Optical circulators reach the quantum level

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Science  23 Dec 2016:
Vol. 354, Issue 6319, pp. 1532
DOI: 10.1126/science.aal3163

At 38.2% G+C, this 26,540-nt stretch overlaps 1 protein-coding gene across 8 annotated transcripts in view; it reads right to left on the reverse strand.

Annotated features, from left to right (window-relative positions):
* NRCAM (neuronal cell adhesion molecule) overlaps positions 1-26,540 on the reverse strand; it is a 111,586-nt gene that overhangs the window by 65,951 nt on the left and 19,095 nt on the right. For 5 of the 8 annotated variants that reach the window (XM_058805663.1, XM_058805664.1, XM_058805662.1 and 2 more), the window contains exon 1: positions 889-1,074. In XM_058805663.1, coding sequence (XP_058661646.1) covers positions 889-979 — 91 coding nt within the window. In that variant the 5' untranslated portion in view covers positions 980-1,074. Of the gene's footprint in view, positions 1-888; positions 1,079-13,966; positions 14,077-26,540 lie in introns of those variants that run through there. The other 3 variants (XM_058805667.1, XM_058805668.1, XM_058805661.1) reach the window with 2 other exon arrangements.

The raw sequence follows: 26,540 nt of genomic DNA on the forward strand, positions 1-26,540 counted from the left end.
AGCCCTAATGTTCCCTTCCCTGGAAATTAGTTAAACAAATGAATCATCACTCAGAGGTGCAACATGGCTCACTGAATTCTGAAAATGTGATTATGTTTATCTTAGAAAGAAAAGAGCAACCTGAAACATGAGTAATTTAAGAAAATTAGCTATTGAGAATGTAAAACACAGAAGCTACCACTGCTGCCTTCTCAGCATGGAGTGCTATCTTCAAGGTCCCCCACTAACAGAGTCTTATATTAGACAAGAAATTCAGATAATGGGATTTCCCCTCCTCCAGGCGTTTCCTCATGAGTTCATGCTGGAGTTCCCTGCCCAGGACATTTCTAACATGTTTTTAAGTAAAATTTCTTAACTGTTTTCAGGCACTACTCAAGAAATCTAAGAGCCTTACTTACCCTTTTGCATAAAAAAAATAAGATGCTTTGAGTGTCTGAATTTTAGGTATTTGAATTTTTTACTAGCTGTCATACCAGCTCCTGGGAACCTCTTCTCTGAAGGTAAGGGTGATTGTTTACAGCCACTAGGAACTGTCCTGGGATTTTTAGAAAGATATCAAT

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Optical circuits for information processing offer higher data rates (channel capacities) and lower power consumption as compared with those of electronic circuits. Many optical devices (such as switches and isolators) have analogous electronic components (transistors and diodes), but some have special capabilities. For example, optical circulators form part of an unusual class of components known as nonreciprocal devices (1)—their optical properties depend on the direction of light passing through them. A three- or four-port optical circulator routes light entering from any port to exit only from the next. Bulk optical implementations rely typically on nonreciprocal polarization rotation via the Faraday effect, in which a magnetic field breaks symmetry (2). However, the drive to miniaturization that has led to nanophotonic integrated circuits and waveguides has not included optical circulators until now. On page 1577 of this issue, Scheucher et al. (3) demonstrate a fiber-integrated photonic circulator that can work even at the single-photon quantum level.